Notice that the first example given shows that the law is really intended to indicate an equivalent punishment rather than an exact restitution. A man who caused a woman to miscarry obviously could not be made to miscarry himself as punishment, and the Law of Hammurabi makes it clear that an equivalent is intended: “If a man struck another man’s daughter and caused her to have a miscarriage he shall pay ten shekels of silver for her fetus” (Hammurabi 209). The Jewish Rabbis commenting on the biblical examples always understood that an approximate equivalence was intended, citing, for example, that a blind man who blinded another cannot be punished with exact restitution. So normally, in ancient Babylonia or in Israel, the law was applied in equivalence – financial or other remuneration equivalent to the loss caused by the injury. It is certainly possible that the law was literally upheld in some cases, but this does not seem to have usually been the case.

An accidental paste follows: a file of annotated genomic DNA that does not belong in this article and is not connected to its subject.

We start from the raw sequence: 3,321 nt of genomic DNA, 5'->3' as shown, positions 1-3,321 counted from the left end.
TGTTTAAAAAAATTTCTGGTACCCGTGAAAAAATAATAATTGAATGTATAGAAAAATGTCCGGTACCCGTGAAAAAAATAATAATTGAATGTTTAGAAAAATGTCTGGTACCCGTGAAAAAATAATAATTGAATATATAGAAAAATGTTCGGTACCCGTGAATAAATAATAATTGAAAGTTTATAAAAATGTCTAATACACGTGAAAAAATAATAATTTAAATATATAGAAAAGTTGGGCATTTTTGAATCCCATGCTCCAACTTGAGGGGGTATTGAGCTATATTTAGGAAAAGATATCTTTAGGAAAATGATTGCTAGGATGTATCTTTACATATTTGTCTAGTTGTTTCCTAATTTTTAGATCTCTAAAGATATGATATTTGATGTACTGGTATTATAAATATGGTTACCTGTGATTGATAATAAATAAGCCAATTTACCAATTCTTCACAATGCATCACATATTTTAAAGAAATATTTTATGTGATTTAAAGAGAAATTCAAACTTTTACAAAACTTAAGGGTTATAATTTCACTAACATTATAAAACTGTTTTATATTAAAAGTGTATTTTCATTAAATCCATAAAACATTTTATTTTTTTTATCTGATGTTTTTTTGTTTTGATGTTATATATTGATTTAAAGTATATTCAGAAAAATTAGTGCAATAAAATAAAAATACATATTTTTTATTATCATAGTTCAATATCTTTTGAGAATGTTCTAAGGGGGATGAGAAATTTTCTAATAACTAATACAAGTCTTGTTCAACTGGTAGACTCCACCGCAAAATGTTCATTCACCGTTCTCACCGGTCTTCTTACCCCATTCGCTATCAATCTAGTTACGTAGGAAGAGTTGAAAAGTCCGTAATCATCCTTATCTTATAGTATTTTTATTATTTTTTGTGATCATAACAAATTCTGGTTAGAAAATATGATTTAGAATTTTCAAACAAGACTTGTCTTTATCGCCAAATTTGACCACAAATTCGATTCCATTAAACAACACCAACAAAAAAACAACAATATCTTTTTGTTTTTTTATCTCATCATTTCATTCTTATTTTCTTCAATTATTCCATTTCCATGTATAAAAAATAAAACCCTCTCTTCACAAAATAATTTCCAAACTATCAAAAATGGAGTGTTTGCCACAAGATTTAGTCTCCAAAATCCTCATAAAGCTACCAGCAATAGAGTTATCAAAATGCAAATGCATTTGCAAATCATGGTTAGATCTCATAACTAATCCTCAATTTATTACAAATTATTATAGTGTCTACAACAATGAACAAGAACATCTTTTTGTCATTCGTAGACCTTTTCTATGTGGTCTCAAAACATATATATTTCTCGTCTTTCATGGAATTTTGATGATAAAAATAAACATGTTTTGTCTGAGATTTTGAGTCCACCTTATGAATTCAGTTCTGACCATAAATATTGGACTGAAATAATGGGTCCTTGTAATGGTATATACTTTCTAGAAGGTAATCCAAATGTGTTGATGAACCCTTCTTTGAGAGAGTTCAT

This much is commonly realized. What is less widely understood is the underlying reason for the existence of the talionis laws and their real application. These laws were actually intended not to exact revenge, but to restrict revenge. They are not encouraging retribution, they are restraining it.
In most ancient Near Eastern cultures, crimes of injury were usually regarded as private matters of family concern and retribution. For serious offenses the retribution might be handled at the tribal level, and this type of vengeful justice frequently led to blood feuds between families and whole tribes which only grew as time went on (there are many biblical examples of this, beginning with Genesis 4:24). It is clear that the various expressions of the lex talionis originated to limit these destructive spirals, and once that is understood it is clear that the purpose of these laws was not to prescribe revenge, but to limit it. Each “eye for an eye” law allowed what we would call government control of what was otherwise usually a private matter, but the consequences of which could affect much greater parts of society through ongoing and uncontrolled blood feuds. The intent of the laws was to “cap” retribution at no more than the level of the original problem.
When we realize that the purpose of these laws was one of restraint rather than revenge, we can better visualize the application of the laws in their original setting and better understand their reference in the New Testament.
Jesus and the Lex Talionis